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Depression and gut bacteria: how gut health affects your mood

You may have heard how excellent gut health benefits both physical and mental health. It might have been hard for you to imagine when you first heard it.

Why not? It's difficult to envision how the intestine, far down in the torso, can be linked to the brain. They're literally miles apart.

Yet, the gut-brain axis is a thing, and you may be less prone to stress-induced depression if your gut microbiome is healthy.

Can gut issues cause depression?

Yes, gut issues may lead to depression.

Researchers have recently discovered how gut health can impact mental health. There is an intestinal immune cell that impacts the gut microbiota (total microorganism in the gut), which consequently affects brain functions associated with stress-induced behaviors like depression. These immune cells are known as intestinal gamma delta cells.

In a healthy gut, there's a favorable balance of bacteria, fungi, and viruses. Previous studies suggest that stress-induced disorders like depression may result when there's an imbalance in the gut microbiome.

So researchers from Johns Hopkins Medicine went ahead to conduct another study to understand how that imbalance may lead to depression.

They conducted the study in mice by subjecting them to stress.

Studying gut bacteria and depression in mice

Some of the mice were stress-resilient, i.e., they didn't show psychiatric symptoms when subjected to stress. Others showed social avoidance, a depression symptom, under the same conditions.

On analyzing the mice's fecal matter, the researchers discovered the stress-prone mice had less L. johnsonii, a good bacteria, in their gut. Those that remained normal under stress had more good bacteria in their gut.

And when the stress-prone mice were given the good bacteria L. johnsonii, they stopped exhibiting psychiatric symptoms when under stressful conditions.

So it was pretty evident and a proof of what we originally knew: stress-induced depression symptoms may result from a gut microbiome imbalance.

But there's a nagging question: what causes that imbalance in the first place?

What causes gut microbiota imbalance leading to depression?

Remember the immune cells (intestinal gamma delta cells) we mentioned earlier?

There's a protein receptor known as dectin-1 found on the surface of these immune cells. This receptor instructs immune cells to act in certain ways, which may involve altering the microbiota balance in the gut. Consequently, it may lower the amount of good bacteria, resulting in stress-induced depression symptoms.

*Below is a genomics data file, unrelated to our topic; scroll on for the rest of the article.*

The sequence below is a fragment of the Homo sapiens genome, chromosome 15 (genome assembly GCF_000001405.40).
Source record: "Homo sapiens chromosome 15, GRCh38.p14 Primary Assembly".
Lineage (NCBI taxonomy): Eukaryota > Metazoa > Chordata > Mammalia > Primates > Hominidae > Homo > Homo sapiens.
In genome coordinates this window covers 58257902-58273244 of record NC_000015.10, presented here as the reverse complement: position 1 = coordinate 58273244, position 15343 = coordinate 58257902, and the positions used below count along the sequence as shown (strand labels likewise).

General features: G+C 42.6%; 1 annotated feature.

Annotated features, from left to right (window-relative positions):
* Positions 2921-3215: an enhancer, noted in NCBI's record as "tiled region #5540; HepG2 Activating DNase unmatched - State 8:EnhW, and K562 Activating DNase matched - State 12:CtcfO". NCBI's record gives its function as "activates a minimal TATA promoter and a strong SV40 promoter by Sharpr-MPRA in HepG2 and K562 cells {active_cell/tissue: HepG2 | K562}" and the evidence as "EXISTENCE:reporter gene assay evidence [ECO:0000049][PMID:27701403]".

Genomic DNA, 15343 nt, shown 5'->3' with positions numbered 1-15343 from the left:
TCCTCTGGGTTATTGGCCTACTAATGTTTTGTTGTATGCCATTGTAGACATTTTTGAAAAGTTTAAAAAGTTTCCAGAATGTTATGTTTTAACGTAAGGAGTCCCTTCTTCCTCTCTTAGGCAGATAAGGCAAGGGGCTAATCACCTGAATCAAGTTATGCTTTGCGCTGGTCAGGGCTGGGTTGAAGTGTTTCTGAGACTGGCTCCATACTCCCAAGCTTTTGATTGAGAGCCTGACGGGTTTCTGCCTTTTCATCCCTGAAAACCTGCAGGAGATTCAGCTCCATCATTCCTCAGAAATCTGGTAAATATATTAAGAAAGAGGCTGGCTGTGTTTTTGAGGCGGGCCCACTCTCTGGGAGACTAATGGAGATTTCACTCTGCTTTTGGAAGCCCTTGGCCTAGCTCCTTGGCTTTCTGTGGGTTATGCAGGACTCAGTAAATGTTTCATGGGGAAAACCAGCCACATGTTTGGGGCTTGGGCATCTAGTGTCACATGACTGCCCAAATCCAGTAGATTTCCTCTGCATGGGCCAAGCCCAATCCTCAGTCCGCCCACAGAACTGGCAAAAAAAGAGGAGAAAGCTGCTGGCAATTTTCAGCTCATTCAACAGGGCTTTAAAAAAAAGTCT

The researchers found that the protein receptor dectin-1 increases under stress, thereby altering the microbiota to a large extent and consequently leading to social avoidance.

When the stressed mice were given L. johnsonii, the dectin-1 receptor went to normal levels, and their mood stabilized.

Amazing, and what does that tell us? Increasing L. johnsonii levels and targeting the dectin-1 protein receptor in the gut could be a potential treatment for stress-induced mental issues.

Gut bacteria and depression in humans

The researchers went ahead to conduct a similar study on humans. This time, it was explicitly for depression and anxiety.

People with a higher abundance of lactobacillus in their gut had a lower risk of depression and anxiety when under stress. Those lacking this "good" bacteria were more likely to exhibit stress-induced depression and anxiety.

The study indicates that the amount of lactobacillus in the gut may influence how one responds to stress and the onset of depression and anxiety.

 

The good news here is this. In addition to probiotic (good bacteria) supplements, developing drugs to target those receptors in the gut may be a breakthrough in preventing stress-induced disorders like depression and social avoidance.

Author
Satu H. Woodland, PMHCNS-BC, APRN Satu H. Woodland, PMHCNS-BC, APRN Satu Woodland is owner and clinician of Hope Mental Health, an integrative mental health practice located at Bown Crossing in Boise, Idaho. She sees children, adolescents, and adults.  Ms. Woodland with her background in nursing, prefers a holistic and integrative approach to mental health care that addresses the mind and body together. While Ms. Woodland provides medication management services in all her patients, she believes in long-lasting solutions that include a number of psychotherapies, namely cognitive behavioral therapy, exposure and response prevention therapy, attention to lifestyle, evidenced based alternative psychiatric care and spirituality. If you’d like to gain control over your mental health issues, call Hope Mental Health at 208-918-0958, or use the online scheduling tool to set up an initial consultation.

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